DOCUMENT: Internet, Crime

"Guccifer" Files Further Detail Hacking Spree

Online outlaw's "archive" reveals scores of new victims

1/22 UPDATE: "Guccifer" has been arrested, according to Romanian officials

JANUARY 6--The hacking spree by “Guccifer,” the online outlaw who has bedeviled Colin Powell, members of the Bush and Rockefeller families, Obama administration officials, and assorted other public figures, has been far more extensive than previously known, The Smoking Gun has learned.

A large cache of documents reveals that the illegal “Guccifer” incursions have victimized scores of other high-profile victims both in the U.S. and overseas during the past year. The hacker has accessed e-mail correspondence, contact lists, phone records, personal photos, online storage sites, and a wide range of confidential financial documents, including credit card, banking, and investment statements.

The newest roster of “Guccifer” victims includes entertainers, industrialists, academics, diplomats, financiers, government and military officials, and journalists--most of whom likely have no idea that the hacker has illegally prowled through their online accounts. With few discernible patterns, “Guccifer” has hopscotched between the accounts of victims like comedian Steve Martin; editor Tina Brown (seen below); ex-Nixon aide John Dean; author Kitty Kelley; actress Mariel Hemingway; three members of the UK’s House of Lords; a former Air Force secretary; the CEO/chairman of MetLife, the $60 billion insurance conglomerate; a Pulitzer Prize winner; the director of Romania’s domestic intelligence service; and a Gibson Dunn partner with the improbably Dickensian name Cantwell F.  Muckenfuss III.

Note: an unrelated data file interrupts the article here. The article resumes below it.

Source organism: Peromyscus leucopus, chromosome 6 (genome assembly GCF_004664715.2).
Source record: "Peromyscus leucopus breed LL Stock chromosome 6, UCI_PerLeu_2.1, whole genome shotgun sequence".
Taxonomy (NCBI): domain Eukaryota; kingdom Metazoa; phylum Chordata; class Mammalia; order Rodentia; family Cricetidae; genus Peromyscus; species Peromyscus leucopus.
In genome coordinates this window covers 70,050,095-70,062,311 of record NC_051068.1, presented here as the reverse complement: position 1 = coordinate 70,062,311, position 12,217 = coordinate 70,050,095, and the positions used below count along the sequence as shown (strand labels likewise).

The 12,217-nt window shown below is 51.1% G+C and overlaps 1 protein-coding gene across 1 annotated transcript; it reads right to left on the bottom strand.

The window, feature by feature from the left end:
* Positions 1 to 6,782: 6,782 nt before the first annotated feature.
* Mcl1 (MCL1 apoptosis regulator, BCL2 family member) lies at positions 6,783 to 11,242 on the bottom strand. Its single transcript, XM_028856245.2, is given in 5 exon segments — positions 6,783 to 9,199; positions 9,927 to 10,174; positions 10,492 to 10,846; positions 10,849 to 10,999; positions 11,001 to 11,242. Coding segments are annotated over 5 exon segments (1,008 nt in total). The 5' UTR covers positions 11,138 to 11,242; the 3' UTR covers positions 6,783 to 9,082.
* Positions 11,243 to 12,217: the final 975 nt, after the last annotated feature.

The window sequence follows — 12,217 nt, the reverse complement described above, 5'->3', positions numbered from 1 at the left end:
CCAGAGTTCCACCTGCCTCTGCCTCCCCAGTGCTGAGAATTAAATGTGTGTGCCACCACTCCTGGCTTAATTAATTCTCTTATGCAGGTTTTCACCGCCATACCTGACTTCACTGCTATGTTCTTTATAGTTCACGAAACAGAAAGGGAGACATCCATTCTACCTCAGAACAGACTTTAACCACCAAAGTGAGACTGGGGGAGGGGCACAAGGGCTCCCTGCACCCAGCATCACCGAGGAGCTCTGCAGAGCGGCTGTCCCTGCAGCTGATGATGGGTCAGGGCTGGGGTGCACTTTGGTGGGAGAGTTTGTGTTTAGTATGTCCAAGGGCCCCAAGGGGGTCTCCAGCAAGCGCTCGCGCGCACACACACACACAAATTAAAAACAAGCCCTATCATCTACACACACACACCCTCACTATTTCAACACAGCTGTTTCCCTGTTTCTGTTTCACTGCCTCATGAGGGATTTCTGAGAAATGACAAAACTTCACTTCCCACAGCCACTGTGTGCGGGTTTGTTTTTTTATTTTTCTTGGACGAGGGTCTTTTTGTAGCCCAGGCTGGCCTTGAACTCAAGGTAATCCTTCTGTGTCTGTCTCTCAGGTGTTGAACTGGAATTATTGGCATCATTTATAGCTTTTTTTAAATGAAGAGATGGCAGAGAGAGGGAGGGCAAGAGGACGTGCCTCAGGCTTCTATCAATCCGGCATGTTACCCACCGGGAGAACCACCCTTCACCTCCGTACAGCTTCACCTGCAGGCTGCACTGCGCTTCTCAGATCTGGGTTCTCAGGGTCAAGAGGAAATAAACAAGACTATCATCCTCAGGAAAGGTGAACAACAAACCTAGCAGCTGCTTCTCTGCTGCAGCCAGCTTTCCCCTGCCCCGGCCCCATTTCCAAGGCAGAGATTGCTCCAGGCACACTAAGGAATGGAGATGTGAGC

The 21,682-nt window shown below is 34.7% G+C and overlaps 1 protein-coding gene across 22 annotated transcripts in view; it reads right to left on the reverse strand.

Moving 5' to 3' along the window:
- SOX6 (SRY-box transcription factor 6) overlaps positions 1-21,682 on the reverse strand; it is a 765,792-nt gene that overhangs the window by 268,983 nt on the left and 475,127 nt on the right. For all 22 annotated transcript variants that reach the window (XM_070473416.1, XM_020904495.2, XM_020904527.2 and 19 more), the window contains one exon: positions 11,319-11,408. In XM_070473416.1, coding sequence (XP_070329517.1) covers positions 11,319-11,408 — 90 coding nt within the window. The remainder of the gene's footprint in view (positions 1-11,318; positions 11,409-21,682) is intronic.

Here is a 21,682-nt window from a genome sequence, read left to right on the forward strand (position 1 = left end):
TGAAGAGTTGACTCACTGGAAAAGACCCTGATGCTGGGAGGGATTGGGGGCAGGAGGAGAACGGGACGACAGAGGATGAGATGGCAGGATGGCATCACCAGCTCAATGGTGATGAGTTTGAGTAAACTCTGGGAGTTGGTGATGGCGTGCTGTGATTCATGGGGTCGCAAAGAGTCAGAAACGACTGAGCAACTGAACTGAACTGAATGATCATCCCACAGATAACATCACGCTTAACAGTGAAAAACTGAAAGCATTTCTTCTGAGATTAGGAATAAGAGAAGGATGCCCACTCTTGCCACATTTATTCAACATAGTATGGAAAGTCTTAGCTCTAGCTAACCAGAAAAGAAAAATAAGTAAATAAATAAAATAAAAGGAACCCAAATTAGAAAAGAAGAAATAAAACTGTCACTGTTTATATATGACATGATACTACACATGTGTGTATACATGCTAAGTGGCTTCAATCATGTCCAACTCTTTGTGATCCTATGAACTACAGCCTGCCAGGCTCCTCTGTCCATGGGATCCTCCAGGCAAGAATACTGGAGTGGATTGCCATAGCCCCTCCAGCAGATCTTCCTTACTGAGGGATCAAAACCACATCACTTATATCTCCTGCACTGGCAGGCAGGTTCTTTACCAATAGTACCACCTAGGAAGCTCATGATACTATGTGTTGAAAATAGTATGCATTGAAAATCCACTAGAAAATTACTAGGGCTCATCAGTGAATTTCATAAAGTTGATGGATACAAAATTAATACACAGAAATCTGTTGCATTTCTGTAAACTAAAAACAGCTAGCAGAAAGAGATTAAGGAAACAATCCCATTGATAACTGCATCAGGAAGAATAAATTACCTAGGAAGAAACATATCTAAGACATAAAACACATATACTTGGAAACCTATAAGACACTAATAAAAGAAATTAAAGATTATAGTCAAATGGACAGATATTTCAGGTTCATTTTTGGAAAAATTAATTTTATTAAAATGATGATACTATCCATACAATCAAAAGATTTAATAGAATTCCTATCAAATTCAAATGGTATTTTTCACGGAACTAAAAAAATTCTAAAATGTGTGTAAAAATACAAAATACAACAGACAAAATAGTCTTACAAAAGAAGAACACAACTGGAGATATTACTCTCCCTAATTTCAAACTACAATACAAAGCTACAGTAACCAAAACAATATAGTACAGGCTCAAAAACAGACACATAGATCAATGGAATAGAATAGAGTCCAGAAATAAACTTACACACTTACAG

Along the way, “Guccifer” has also gathered the cell phone numbers of Robert Redford and Warren Beatty, the private e-mail addresses for Nicole Kidman, Leonardo DiCaprio, and other celebrities, and even the script for the fourth-season finale of “Downton Abbey” (which the hacker swiped six months before the TV episode first aired in England).

The material detailing Guccifer’s felonious escapades was provided to TSG by the hacker himself, whose identity, location, and gender remains unknown (though for narrative purposes we’ll refer to the hacker as a “he”).

“i don’t know what near future hold for me,” the hacker stated, adding that the thousands of documents were being provided to a reporter “in case I disappear.” Aware that a platoon of federal agents is hunting for him (or her or them), “Guccifer” facetiously claimed to be having dreams “in which a woman is steping up to me saying that she is from Federal Bureau and I am busted.” He added, “meanwhile me trying desperately to erase my files on my computer at my desk or on my smartphone which btw I don”t have because I can”t afford one.”